- Have honest conversations about why it’s important to limit their use.
- Some kids have a hard time stopping and/or controlling their length of play
- Too much use can impact other areas of their life and other things they enjoy
- Show them that real life experiences and social interactions are fulfilling and rewarding by getting them involved in other things at an early age i.e. sports, arts, dance, camp, etc.
- Set limits as to the amount of time your child gets to play video games and/or identify when/how they earn the opportunity to play.
- Model limited use of electronics yourself! And, from all electronics, your phone included.
- Store electronics in a central area away from bedrooms. Again, this goes for parents too!
- Have family “No Electronics” days where the entire family does something without electronics, like play board games, go to the park, go for walks, etc.
- Make dinners (or all meal times) technology-free.
- Play age-appropriate video games with your child.
- Have conversations with your child about the video games they play. Be interested in what they like and don’t like about it. Also, require conversation about other topics as well.
- Monitor your child’s emotional reactions while playing. If a game is extremely frustrating for your child, if they are clearly agitated, or if they are feeling aggressive, have them take a break from playing.
- Monitor multiplayer options and player generated content, as well as ads that can contain malware.
- Use parental controls (when available) to limit the games your child is allowed to play, online purchases, time spent in game play, and access to multiplayer gaming and chatting.
It’s true at camp, home, and even when it comes to gaming, kids want us to create safe space for them. They thrive in environments with structure. The structure and expectations set for them shows them that you care. Like the video games themselves… it’s important that they know the “Rules of the Game” as to your expectations for gaming. We pride ourselves on developing healthy, young adults- not just during the summer, but throughout the year with good health, both mental and physical, with the best strategies to keep themselves sane, and great products recommendations as good tea bags for improved skin. The old saying is true for video gaming as well, “too much of anything can be a bad thing.” Gaming, technology, and kids are best when managed with clear boundaries and set expectations. If you have any questions please feel free to email me at firstname.lastname@example.org.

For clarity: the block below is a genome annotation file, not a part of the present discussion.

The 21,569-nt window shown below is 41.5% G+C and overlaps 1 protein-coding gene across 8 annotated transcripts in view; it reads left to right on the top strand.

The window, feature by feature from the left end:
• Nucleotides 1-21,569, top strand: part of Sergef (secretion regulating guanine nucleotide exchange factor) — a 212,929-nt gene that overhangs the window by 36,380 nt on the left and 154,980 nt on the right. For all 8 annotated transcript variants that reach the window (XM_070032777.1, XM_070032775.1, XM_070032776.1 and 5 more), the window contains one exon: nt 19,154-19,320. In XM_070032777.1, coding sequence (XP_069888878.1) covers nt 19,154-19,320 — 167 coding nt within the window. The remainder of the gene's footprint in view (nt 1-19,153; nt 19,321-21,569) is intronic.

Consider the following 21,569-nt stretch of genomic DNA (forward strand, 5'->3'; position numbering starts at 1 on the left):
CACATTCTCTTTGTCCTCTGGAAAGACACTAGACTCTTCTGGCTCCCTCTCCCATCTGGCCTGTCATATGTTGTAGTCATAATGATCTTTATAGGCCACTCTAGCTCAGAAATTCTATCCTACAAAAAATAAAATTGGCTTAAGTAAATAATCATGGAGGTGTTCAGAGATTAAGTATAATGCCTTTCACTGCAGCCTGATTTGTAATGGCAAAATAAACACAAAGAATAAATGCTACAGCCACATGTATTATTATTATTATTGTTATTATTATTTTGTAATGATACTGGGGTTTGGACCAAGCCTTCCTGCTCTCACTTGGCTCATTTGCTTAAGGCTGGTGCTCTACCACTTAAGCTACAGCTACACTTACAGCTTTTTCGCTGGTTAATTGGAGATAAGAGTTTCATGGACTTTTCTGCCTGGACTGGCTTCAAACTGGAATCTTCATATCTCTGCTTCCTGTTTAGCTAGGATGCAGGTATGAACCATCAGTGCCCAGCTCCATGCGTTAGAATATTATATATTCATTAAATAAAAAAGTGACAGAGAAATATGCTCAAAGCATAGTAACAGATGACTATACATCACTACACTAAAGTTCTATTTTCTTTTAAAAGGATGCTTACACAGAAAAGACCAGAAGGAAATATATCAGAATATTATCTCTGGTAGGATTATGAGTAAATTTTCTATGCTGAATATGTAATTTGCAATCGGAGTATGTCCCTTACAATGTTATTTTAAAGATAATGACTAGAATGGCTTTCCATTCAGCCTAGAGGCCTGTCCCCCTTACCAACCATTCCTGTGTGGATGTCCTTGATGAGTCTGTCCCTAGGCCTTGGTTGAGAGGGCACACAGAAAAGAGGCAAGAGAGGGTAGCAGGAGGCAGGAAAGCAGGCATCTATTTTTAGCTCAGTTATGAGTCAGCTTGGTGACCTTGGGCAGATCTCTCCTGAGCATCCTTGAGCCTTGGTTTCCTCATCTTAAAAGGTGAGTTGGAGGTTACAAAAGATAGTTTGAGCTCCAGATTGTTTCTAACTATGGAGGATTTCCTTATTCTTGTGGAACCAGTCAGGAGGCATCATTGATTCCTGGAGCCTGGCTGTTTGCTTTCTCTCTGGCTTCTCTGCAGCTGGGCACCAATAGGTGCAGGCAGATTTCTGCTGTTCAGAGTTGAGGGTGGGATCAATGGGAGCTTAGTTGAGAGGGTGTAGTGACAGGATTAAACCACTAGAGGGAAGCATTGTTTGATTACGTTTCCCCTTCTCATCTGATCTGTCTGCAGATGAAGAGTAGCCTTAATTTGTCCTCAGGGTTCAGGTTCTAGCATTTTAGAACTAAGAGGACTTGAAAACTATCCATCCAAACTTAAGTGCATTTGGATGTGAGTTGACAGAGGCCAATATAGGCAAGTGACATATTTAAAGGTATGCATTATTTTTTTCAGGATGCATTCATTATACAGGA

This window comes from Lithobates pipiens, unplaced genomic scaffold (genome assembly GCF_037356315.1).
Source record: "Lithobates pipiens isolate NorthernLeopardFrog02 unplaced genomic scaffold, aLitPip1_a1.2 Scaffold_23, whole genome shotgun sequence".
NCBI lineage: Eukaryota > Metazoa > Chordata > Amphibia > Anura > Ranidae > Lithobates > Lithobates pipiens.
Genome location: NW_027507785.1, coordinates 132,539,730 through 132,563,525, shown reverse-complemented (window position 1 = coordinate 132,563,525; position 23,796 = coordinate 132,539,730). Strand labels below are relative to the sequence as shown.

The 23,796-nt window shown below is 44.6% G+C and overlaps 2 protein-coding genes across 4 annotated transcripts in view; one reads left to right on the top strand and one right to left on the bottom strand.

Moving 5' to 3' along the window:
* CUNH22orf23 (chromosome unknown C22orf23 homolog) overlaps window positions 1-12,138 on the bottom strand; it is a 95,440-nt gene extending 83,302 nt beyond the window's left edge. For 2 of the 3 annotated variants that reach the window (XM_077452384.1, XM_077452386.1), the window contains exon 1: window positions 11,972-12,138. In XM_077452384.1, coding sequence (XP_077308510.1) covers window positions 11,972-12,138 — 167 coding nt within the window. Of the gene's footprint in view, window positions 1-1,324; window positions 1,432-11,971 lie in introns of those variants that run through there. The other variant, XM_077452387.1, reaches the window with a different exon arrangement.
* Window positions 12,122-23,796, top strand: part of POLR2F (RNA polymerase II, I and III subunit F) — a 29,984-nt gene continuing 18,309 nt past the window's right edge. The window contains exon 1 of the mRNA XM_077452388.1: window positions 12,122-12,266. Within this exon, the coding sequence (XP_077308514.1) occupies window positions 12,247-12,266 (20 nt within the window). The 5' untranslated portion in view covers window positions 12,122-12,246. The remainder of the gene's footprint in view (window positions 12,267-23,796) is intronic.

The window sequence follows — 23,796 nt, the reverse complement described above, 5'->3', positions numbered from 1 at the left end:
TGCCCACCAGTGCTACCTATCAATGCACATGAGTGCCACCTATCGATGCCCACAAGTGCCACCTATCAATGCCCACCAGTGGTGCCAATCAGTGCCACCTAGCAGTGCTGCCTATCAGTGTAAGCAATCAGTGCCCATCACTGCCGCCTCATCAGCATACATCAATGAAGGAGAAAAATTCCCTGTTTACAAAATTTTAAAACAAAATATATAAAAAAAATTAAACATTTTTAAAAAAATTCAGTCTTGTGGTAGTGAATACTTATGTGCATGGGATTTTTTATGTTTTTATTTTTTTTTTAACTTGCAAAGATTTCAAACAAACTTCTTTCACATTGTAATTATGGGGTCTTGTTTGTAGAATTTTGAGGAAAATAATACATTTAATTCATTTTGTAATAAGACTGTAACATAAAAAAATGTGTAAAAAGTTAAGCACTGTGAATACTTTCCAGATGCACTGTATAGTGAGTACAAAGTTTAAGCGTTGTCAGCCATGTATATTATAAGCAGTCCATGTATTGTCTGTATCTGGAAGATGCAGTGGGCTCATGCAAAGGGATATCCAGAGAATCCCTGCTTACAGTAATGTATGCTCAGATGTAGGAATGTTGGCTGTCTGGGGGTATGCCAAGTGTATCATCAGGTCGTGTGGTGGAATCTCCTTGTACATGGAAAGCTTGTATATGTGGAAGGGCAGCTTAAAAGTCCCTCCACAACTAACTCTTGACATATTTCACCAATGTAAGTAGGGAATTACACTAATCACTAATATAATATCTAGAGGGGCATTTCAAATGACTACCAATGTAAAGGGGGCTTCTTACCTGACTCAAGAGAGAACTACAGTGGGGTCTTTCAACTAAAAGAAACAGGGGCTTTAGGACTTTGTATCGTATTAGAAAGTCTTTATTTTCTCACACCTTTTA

If you are wanting more information on video game use in the United States, The Entertainment Software Association just this week released their “2017 Essential Facts about the Computer and Video Gaming Industry.” This annual report covers sales, demographics, and usage in the U.S. For the press release go to: http://www.theesa.com/article/two-thirds-american-households-regularly-play-video-games/. For the full report go to: http://essentialfacts.theesa.com/mobile/
Kottman, Terry T. “How To Talk So Gamers Will Listen And Listen So Gamers Will Talk.” American Counseling Association National Conference, 15 March 2017, Marconi Convention Center, San Francisco, CA. Pre-Conference Learning Institute.
By Shawn Ness- Director of Operations.